Underutilization of oil shale as an energy source

The industrial process needed to extract the oil demands hot water, making it much more expensive and less energy-efficient than conventional oil. The mining operation is extremely damaging to the environment. As of 1997 no oil from oil shale is being produced anywhere in the world. A variety of processes have been tried. All have failed to be economically viable.
Oil shales are seen as the US government's energy stopgap. They exist in large quantities in ecologically sensitive parts of Colorado, Wyoming and Utah at varying depths. A number of oil companies and the US Bureau of Mines have made substantial efforts but with no commercial results.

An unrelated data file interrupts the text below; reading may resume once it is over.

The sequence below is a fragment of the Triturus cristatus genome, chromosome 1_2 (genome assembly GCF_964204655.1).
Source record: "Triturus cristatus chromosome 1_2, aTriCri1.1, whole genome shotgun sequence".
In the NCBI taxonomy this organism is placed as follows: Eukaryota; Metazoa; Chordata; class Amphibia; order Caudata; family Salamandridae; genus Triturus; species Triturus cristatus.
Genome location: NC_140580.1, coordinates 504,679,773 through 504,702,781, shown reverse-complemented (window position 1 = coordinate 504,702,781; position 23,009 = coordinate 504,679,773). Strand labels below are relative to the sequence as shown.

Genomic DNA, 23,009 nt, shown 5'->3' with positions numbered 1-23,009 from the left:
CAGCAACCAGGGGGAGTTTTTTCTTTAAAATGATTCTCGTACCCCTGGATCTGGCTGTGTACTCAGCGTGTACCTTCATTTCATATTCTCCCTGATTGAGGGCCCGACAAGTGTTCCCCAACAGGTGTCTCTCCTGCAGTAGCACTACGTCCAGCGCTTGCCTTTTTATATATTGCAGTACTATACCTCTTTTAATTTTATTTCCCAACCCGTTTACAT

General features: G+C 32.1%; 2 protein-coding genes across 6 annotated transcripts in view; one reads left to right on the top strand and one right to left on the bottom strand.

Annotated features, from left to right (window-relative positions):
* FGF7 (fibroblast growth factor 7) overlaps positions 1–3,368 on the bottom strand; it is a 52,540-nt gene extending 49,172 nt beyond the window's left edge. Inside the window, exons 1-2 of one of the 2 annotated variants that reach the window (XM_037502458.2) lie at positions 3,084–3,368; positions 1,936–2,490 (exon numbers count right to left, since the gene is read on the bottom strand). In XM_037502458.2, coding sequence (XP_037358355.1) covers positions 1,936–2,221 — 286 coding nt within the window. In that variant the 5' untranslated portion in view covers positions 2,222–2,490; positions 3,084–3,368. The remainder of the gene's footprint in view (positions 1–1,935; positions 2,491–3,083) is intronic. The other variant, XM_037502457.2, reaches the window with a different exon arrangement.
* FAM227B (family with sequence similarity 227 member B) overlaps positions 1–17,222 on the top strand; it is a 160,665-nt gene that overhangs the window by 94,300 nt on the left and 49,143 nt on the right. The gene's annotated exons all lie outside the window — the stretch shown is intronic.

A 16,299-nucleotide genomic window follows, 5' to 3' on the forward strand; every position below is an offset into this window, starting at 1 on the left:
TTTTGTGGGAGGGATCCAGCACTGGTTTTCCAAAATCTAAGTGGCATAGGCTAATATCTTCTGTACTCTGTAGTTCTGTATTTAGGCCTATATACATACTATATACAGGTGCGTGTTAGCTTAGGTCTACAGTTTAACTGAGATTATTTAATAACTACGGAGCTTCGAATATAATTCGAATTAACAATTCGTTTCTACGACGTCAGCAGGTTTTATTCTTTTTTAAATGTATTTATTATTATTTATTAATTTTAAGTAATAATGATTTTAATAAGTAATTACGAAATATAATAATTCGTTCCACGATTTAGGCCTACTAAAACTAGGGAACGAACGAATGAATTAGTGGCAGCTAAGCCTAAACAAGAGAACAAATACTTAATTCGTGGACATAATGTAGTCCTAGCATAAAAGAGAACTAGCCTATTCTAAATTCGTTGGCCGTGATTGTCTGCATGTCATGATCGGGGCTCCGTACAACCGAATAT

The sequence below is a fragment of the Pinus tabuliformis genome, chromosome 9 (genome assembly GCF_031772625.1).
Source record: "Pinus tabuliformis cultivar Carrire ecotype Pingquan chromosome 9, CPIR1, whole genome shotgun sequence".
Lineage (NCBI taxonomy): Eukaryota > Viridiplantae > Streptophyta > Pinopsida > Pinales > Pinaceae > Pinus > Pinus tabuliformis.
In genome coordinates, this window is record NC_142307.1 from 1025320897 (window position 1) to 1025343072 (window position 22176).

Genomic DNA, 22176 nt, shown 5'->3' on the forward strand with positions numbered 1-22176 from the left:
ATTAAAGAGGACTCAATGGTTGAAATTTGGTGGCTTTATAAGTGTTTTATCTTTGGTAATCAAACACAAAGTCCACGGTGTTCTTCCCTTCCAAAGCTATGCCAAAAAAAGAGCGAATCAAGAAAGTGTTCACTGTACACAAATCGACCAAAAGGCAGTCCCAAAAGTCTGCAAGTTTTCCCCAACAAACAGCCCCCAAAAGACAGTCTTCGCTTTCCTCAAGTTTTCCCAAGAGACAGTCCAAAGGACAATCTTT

Until the conventional oil of the world is largely depleted, oil shale and oil sand deposits are likely to represent only a very small fraction of world production. The production will always be insignificant relative to potential demand.
(F) Fuzzy exceptional problems